Toronto surgeon, medical group call complaints to regulatory body about gun law advocacy ‘abuse’ of system
An organization of doctors fighting for stricter gun legislation in Canada says Ontario’s medical regulator will not be pursuing numerous complaints launched against one of its founding members.
Canadian Doctors for Protection from Guns (CDPG) says the College of Physicians and Surgeons of Ontario (CPSO) has decided it will not investigate the over 70 complaints against Dr. Najma Ahmed that related to her advocacy work for tighter gun laws.
As a trauma surgeon, Ahmed has seen first hand the damage a bullet can do.
She was working at Toronto’s St. Michael’s Hospital the night of the Danforth shooting, which claimed the life of 18-year-old Reese Fallon and 10-year-old Julianna Kozis.
“What was particularly tragic that night was the innocent age and the loss of life of such young, beautiful children,” Ahmed told Global News. “And really, the idea that there could be a mass shooting incident in the city in such an open and public place.”
The doctor called the night “other worldly” and after a record number of 96 homicides in the city in 2018, it prompted Ahmed to say “enough is enough.”
“It’s time to examine this problem very seriously.”
Ahmed founded the CDPG just over a month ago. The group is calling for a ban on handguns and assault weapons, as well as the passage of Bill C-71 currently making its way through Senate. The bill calls for stricter and more detailed background checks for persons looking to obtain a firearm, among other things.
“These are completely preventable injuries,” Dr. Philip Berger, one of the co-founders of the CDPG told Global News. “Longstanding public health analysis has shown that when governments bring in reasonable public health policies — in this case, to control the access to guns — that violence is reduced and the traumatic effect of guns is reduced.
“That is what the doctors are calling for.”
Though Ahmed said the reception to the new organization has been mostly positive, there have been critics, including the Canadian Coalition for Firearm Rights (CCFR) who was the group that urged its followers to launch the complaints against the doctor.
The group argues that doctors are not experts on firearms and they should not be concerning themselves with political issues.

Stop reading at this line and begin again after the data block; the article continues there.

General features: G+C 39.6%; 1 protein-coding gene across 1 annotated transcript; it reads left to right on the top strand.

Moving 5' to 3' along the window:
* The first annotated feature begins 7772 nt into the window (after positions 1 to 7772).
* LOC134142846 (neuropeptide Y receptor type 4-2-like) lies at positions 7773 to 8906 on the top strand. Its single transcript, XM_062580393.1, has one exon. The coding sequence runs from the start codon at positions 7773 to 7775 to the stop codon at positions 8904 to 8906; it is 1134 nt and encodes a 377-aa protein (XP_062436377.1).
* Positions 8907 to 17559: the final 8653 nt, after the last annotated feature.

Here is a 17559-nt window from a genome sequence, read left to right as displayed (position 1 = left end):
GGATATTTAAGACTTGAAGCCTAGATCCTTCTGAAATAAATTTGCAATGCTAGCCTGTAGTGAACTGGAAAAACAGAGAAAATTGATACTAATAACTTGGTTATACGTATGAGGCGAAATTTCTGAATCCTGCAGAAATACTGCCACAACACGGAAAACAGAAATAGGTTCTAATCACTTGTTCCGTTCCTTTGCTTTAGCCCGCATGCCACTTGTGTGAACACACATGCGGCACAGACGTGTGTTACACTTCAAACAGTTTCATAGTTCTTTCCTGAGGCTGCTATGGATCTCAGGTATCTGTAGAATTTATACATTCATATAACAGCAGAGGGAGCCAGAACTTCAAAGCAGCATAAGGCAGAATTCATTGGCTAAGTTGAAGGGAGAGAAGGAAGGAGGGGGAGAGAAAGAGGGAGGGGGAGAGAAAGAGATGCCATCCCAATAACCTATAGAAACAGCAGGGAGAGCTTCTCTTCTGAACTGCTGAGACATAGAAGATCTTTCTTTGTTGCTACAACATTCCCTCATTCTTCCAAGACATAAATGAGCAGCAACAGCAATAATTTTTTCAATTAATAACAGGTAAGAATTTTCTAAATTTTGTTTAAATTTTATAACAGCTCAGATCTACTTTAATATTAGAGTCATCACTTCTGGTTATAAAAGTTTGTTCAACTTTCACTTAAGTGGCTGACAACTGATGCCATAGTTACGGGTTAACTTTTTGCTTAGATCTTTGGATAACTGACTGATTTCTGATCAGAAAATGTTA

CEO and Executive director of the CCFR Rod Giltaca said the issue is about illegal firearms in the country and that legal owners should not be punished. He said he had reached out publicly numerous times to discuss the matter with Ahmed and the CDPG, but did not hear back.
“They [doctors] don’t understand policing policy or legislation, they don’t understand enforcement or the culture around firearms,” Giltaca told Global News.
“Our members started to complain to the regulator [the college] because that’s really the only thing they can do.”
However, the CPSO oversees the practice of medicine in Ontario and said in a statement, the “legislated complaints process is generally intended to focus on clinical care or professional behaviour. The CPSO’s role is not to resolve political disagreements when clinical care/outcomes or professional conduct is not in question.”
The CPSO could not confirm details of its decision due to the appeal process. Those who filed complaints have 30 days to appeal the college’s decision.
Ahmed called the complaints a waste of time and energy, saying they clogged a system and possibly prevented the college from reviewing serious complaints “that are related to serious failures to provide excellent clinical care.”
Berger said the complaints were “a complete abuse of the purpose of the regulatory body.”
“The disingenuity and dishonesty of the coalition is breathtaking,” he said, describing the complaints as an “organized campaign of mass harassment.”
Giltaca and the coalition have taken from the National Rifle Association in the U.S. and their “stay in your lane” sentiment which argues against doctors who say gun control is a public health issue.
But Ahmed believes strongly that the issue of stricter gun laws is indeed a public health issue.
“This is an issue that strikes at the heart and the matter of health and well-being of our citizens,” she said. “From our perspective, this is not a political matter.
“It is our objective and responsibility to inform the public discourse and inform our policy makers what we see and what we understand about how this can be prevented.”
Ahmed said she knows the situation is a complicated one and that there is an “element of illegal trade and illegal firearms that come to bear on the matter.”
“But we also know that a proportion of firearms that were initially legally purchased make their way into the wrong hands and even legal firearm owners sometimes commit crimes.”
The CDPG is holding a Call for Action day on April 3.
“We have organized about a dozen towns and cities across the country at about midday,” Ahmed said. “Physicians and healthcare providers will congregate in town squares, outside hospitals, near medical schools to raise awareness and to engage the public and engage the policy makers about what we know and what we see.”
“We are interested in sharing our experiences … in the process of making better legislation.”
—With files from Erica Vella
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